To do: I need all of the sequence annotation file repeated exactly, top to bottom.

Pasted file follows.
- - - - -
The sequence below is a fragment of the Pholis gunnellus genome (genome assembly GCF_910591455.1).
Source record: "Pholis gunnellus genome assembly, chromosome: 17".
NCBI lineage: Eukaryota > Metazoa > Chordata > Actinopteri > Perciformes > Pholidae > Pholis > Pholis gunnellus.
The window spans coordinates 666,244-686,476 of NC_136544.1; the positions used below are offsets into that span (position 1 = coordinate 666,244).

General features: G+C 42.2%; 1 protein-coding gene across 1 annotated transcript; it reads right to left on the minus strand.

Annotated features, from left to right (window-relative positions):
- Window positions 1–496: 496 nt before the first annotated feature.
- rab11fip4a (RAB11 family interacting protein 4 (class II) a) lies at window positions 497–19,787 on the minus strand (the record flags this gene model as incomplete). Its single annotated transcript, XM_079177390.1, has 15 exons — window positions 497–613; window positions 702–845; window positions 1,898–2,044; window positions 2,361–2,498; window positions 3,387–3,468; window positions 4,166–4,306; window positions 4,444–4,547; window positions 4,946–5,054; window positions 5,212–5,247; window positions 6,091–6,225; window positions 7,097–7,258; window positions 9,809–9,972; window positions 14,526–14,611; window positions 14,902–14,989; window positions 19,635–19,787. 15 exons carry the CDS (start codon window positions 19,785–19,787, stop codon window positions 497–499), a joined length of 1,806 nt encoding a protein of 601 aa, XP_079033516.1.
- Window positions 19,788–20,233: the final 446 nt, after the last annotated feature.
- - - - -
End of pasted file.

The sequence below is a fragment of the Pholis gunnellus genome (genome assembly GCF_910591455.1).
Source record: "Pholis gunnellus genome assembly, chromosome: 17".
NCBI lineage: Eukaryota > Metazoa > Chordata > Actinopteri > Perciformes > Pholidae > Pholis > Pholis gunnellus.
The window spans coordinates 666,244-686,476 of NC_136544.1; the positions used below are offsets into that span (position 1 = coordinate 666,244).

General features: G+C 42.2%; 1 protein-coding gene across 1 annotated transcript; it reads right to left on the minus strand.

Annotated features, from left to right (window-relative positions):
- Window positions 1–496: 496 nt before the first annotated feature.
- rab11fip4a (RAB11 family interacting protein 4 (class II) a) lies at window positions 497–19,787 on the minus strand (the record flags this gene model as incomplete). Its single annotated transcript, XM_079177390.1, has 15 exons — window positions 497–613; window positions 702–845; window positions 1,898–2,044; window positions 2,361–2,498; window positions 3,387–3,468; window positions 4,166–4,306; window positions 4,444–4,547; window positions 4,946–5,054; window positions 5,212–5,247; window positions 6,091–6,225; window positions 7,097–7,258; window positions 9,809–9,972; window positions 14,526–14,611; window positions 14,902–14,989; window positions 19,635–19,787. 15 exons carry the CDS (start codon window positions 19,785–19,787, stop codon window positions 497–499), a joined length of 1,806 nt encoding a protein of 601 aa, XP_079033516.1.
- Window positions 19,788–20,233: the final 446 nt, after the last annotated feature.